Audio Having slept several times in between, I'd entire forgotten that when this first series of "The Eighth Doctor Adventures" was broadcast on BBC7, Charley's departure itself hadn't yet been released. We didn't know why Eighth was in such a taciturn mood at the start or how the two joined together narratively. What we could hear was that this was a bold new, slightly more accessible approach to the character influenced by the new television series, with shorter, punchier episodes and a contemporary companion in the Ace/Sam/Izzy/Rose mode. This was also the surprising tinsel on a Christmas tree which that year included The Runaway Bride, two episodes of Torchwood and the first episode of The Sarah Jane Adventures (which was broadcast just an hour ahead of this), all of which I was busily reviewing for Behind The Sofa. My first original pieces about this series are still there in which I'm unbelievably harsh on stories which having heard again I've dramatically reappraised. I almost didn't link back to them, but then realised someone would ask why I haven't. So ...
Anyway, having forgotten the chronology I can now see this bold new direction for the character was actually written and recorded a full year before Absolution and The Girl Who Never Was which themselves were recorded two years after their predecessor Memory Lane which means those final two stories of the earlier era were actually a sort of authentic recreation of a format which was already done. There wouldn't technically have been anything to stop Big Finish running both in parallel (which is something which has happened with the other Doctors) but perhaps they'd sensed themselves that Charley and certainly C'rizz had run their course with Eighth and it was time to give them a send off. Though he'd return to the monthly releases with Mary Shelley later anyway. And Charley for the anniversary. In any case, it's a curiosity that if you are listening to these stories "in narrative order" that order bares just as little relation in terms of Paul McGann's work as those other actors.
But it does also explain the Eighth Doctor's attitude at the end of the previous era. His dismissal of C'rizz's death is almost Capaldi-like in its harshness which is why Charley is quite cross about it leading to her initial decision to go a different way. It seems out of character for someone who'd previously given up his habitation in a universe in order to save one of his friends and especially bizarre if you've followed him through the novels and comics. Except in franchise terms it's really nothing new. Unlike some shows which will spend whole season explaining why a character is leaving, in Doctor Who they will just up and go in the space of a couple of minutes and even when killed off the adventure just continues and on the majority of occasions for production reasons. But the format is flexible for us to rationalise it as a way of reminding us that the Doctor is an alien and doesn't react to things the way we do. The fact that we can also understand his attitude to C'rizz certainly helps (even if I'm not sure I wanted him to die horribly) (um).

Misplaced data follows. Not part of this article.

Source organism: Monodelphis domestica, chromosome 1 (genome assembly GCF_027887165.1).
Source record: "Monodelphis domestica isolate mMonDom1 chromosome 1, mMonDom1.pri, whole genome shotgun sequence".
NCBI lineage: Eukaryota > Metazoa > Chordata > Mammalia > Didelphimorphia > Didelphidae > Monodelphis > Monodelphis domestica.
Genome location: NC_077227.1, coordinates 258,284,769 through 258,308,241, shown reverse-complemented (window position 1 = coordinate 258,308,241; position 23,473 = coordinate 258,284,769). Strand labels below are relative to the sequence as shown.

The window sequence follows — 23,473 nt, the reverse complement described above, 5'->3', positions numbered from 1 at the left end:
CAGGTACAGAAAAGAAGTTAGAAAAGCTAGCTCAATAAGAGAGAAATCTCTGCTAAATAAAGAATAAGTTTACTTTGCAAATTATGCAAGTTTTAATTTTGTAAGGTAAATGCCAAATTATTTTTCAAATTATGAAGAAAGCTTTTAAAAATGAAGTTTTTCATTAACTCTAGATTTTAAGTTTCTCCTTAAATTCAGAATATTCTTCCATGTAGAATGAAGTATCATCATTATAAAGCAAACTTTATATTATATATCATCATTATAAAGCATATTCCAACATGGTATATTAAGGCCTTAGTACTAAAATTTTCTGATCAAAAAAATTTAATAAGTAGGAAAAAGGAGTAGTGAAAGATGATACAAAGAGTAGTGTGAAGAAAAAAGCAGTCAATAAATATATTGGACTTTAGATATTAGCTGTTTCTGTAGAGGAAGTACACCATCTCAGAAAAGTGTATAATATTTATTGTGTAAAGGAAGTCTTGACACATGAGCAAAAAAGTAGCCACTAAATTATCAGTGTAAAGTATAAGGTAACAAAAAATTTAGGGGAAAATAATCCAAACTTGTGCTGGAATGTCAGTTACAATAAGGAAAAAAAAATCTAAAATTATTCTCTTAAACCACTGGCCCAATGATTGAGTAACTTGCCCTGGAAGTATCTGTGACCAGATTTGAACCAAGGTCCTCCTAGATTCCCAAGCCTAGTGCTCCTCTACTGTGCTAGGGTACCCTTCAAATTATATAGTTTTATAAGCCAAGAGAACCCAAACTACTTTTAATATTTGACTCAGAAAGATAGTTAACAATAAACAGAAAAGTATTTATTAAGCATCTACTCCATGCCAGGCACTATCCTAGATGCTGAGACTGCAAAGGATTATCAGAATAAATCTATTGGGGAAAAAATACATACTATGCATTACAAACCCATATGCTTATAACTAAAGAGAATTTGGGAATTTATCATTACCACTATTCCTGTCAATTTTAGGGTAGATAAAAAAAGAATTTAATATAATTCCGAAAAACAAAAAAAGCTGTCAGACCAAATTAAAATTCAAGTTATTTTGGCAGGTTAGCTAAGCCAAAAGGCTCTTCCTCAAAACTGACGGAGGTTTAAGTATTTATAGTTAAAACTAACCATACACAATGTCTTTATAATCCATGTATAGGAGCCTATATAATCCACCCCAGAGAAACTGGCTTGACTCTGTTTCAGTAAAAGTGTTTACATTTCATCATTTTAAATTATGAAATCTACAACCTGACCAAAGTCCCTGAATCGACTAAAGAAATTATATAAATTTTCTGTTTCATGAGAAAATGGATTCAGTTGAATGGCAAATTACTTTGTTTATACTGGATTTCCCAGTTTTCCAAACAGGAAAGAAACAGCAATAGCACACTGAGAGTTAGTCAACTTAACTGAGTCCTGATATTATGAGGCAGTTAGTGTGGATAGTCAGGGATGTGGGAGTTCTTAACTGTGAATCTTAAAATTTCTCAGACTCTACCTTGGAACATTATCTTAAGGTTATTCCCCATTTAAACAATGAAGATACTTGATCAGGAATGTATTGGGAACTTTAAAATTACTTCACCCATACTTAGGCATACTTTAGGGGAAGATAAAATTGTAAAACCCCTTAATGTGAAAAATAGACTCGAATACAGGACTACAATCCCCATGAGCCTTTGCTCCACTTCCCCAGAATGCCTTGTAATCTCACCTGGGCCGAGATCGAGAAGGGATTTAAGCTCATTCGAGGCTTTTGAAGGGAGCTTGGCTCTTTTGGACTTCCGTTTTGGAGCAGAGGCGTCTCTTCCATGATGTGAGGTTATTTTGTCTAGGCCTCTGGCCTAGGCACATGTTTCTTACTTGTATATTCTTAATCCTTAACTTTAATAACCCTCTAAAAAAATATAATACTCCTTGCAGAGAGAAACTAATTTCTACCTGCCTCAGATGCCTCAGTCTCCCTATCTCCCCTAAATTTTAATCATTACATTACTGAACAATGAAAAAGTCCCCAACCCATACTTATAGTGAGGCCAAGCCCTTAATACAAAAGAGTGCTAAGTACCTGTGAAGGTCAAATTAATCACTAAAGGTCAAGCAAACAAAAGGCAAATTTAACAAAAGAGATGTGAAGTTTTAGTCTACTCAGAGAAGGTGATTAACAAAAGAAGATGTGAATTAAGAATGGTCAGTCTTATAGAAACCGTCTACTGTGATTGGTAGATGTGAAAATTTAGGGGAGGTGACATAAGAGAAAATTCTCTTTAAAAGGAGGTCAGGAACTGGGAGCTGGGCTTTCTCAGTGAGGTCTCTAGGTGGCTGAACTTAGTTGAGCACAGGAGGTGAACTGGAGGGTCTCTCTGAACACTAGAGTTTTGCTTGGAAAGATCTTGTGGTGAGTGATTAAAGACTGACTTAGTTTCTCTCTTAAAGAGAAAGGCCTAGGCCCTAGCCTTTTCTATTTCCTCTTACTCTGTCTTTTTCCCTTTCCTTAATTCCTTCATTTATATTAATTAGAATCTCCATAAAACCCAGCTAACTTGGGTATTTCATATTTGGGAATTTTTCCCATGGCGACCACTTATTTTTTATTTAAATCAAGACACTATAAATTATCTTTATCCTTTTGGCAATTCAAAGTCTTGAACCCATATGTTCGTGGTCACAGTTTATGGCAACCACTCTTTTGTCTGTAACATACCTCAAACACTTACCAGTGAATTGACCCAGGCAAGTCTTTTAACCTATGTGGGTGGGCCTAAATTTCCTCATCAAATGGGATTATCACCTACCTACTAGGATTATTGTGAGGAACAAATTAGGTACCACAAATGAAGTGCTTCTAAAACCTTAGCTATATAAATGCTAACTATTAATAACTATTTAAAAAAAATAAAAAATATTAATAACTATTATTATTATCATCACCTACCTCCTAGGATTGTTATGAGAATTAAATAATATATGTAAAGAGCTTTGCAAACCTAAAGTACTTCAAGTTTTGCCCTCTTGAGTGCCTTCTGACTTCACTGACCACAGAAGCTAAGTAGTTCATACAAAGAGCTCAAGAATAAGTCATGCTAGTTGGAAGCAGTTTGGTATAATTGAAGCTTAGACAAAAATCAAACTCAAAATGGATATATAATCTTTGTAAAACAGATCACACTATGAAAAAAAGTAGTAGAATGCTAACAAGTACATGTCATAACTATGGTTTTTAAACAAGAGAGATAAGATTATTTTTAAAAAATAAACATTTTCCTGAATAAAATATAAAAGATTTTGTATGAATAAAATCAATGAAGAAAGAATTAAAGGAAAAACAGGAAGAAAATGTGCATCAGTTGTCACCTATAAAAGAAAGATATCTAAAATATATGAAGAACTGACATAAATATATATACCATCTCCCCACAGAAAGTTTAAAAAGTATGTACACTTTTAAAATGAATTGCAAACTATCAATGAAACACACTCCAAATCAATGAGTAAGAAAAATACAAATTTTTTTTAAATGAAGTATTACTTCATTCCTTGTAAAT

So in project terms we can assume this series happens not too long after The Girl Who Never Was though there's a big enough gap for someone to fit in some solo adventures or with another companion in the future. In theory there's nothing to stop the comics appearing here but as I've suggested before, there's something nice and simple about viewing the era as novels then comics then audios and that's especially true now that we're effectively listening to the Doctor's run up to the Time War and presumably the older version he becomes in Mary's Story. Plus Big Finish seem to mean for them to run one after the other. Gallifrey's also the same version from the previous run of audios and features a character who would retrospectively be written into those audios too which as you know is a constant barometer in these discussions, no need to rationalise anything there. Anyway after nearly ten years I've finally reached the Eighth Doctor's penultimate narrative epoch. As it stands.
Hello Lucie. Having been a follower of the good 'ship Charley, her being one of the reason I became a fan again, when I originally heard this series back in 2007, I wasn't entirely convinced by Lucie, partly dismissing her as simply, as I've already suggested above, another iteration of the Polly/Jo/Ace/Sam/Izzy/Rose paradigm, the young contemporary girl. Which she is. But there's an alchemy at work here in which she comes across as being more realistic than usual in her vocabulary and attitude, an evolution of the form. Slang and not just slang, realistic slang; she's from Blackpool and sounds like it, not just in her accent but how she expresses herself (which isn't always true of Clara who has to remain legible for the international market). Northerners are so rare in Doctor Who, it's simply refreshing to have one of us in the programme and as a main character who's just as brave as the Doctor, if not moreso.
Blood of the Daleks
Boom. One of those story ideas which is so innovative it's surprising the television series itself hasn't attempted it yet, Steve Lyons's script highlights just how good Doctor Who can be when it's simply going about the business of being Doctor Who. What if someone tried to copy the Daleks? You would think they'd be quite pleased that another species is nodding in agreement but quite rightly, and consistently with the new series, they're not happy that the original is being polluted by this inferior version (rather like the Transformers). As the first story of a new format this is a corker too, setting up all the necessary mysteries whilst simultaneously also telling a thumping story with introduction of the Headhunter prefiguring the Missy interjections from the first Capaldi season. Who is she and who does she work for? Back in the day, Anita Dobson and Kenneth Cranham would have been considered the big signings (and still are), but look (or rather listen), it's Agent Carter Hayley Atwell in the year of The Line of Beauty and Fear of Fanny bringing real, cold menace to her role of as a kind of nuDavros.